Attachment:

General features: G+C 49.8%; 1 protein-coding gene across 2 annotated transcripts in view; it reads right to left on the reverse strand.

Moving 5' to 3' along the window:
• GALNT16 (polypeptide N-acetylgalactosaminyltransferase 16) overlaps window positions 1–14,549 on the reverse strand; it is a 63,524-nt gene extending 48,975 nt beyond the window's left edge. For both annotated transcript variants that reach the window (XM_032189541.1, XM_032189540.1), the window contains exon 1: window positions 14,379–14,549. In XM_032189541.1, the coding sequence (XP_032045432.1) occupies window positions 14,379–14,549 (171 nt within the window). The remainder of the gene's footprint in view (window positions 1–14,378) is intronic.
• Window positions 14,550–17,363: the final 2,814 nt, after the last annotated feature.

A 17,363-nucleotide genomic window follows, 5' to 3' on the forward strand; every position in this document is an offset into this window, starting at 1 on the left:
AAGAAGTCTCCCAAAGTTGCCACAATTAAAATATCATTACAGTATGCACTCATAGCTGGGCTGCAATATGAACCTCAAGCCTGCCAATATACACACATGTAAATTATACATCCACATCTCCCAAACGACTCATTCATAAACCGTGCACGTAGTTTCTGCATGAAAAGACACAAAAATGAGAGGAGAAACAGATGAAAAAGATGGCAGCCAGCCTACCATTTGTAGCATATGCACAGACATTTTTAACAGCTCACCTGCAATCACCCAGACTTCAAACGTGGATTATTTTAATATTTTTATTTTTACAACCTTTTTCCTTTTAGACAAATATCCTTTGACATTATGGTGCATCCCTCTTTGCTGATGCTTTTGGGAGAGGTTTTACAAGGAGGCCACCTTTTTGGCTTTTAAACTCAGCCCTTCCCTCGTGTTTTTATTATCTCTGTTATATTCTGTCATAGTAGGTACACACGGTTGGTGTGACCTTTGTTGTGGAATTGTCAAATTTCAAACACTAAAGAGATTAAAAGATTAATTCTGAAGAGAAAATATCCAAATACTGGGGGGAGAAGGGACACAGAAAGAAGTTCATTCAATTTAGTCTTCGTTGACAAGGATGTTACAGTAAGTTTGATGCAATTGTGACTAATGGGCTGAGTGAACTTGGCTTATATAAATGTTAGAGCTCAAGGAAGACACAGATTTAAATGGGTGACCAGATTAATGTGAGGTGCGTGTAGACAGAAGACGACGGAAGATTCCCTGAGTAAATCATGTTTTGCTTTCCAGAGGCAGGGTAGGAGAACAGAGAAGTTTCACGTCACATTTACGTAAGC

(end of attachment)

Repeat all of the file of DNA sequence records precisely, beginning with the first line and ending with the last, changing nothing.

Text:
General features: G+C 49.8%; 1 protein-coding gene across 2 annotated transcripts in view; it reads right to left on the reverse strand.

Moving 5' to 3' along the window:
• GALNT16 (polypeptide N-acetylgalactosaminyltransferase 16) overlaps window positions 1–14,549 on the reverse strand; it is a 63,524-nt gene extending 48,975 nt beyond the window's left edge. For both annotated transcript variants that reach the window (XM_032189541.1, XM_032189540.1), the window contains exon 1: window positions 14,379–14,549. In XM_032189541.1, the coding sequence (XP_032045432.1) occupies window positions 14,379–14,549 (171 nt within the window). The remainder of the gene's footprint in view (window positions 1–14,378) is intronic.
• Window positions 14,550–17,363: the final 2,814 nt, after the last annotated feature.

A 17,363-nucleotide genomic window follows, 5' to 3' on the forward strand; every position in this document is an offset into this window, starting at 1 on the left:
AAGAAGTCTCCCAAAGTTGCCACAATTAAAATATCATTACAGTATGCACTCATAGCTGGGCTGCAATATGAACCTCAAGCCTGCCAATATACACACATGTAAATTATACATCCACATCTCCCAAACGACTCATTCATAAACCGTGCACGTAGTTTCTGCATGAAAAGACACAAAAATGAGAGGAGAAACAGATGAAAAAGATGGCAGCCAGCCTACCATTTGTAGCATATGCACAGACATTTTTAACAGCTCACCTGCAATCACCCAGACTTCAAACGTGGATTATTTTAATATTTTTATTTTTACAACCTTTTTCCTTTTAGACAAATATCCTTTGACATTATGGTGCATCCCTCTTTGCTGATGCTTTTGGGAGAGGTTTTACAAGGAGGCCACCTTTTTGGCTTTTAAACTCAGCCCTTCCCTCGTGTTTTTATTATCTCTGTTATATTCTGTCATAGTAGGTACACACGGTTGGTGTGACCTTTGTTGTGGAATTGTCAAATTTCAAACACTAAAGAGATTAAAAGATTAATTCTGAAGAGAAAATATCCAAATACTGGGGGGAGAAGGGACACAGAAAGAAGTTCATTCAATTTAGTCTTCGTTGACAAGGATGTTACAGTAAGTTTGATGCAATTGTGACTAATGGGCTGAGTGAACTTGGCTTATATAAATGTTAGAGCTCAAGGAAGACACAGATTTAAATGGGTGACCAGATTAATGTGAGGTGCGTGTAGACAGAAGACGACGGAAGATTCCCTGAGTAAATCATGTTTTGCTTTCCAGAGGCAGGGTAGGAGAACAGAGAAGTTTCACGTCACATTTACGTAAGC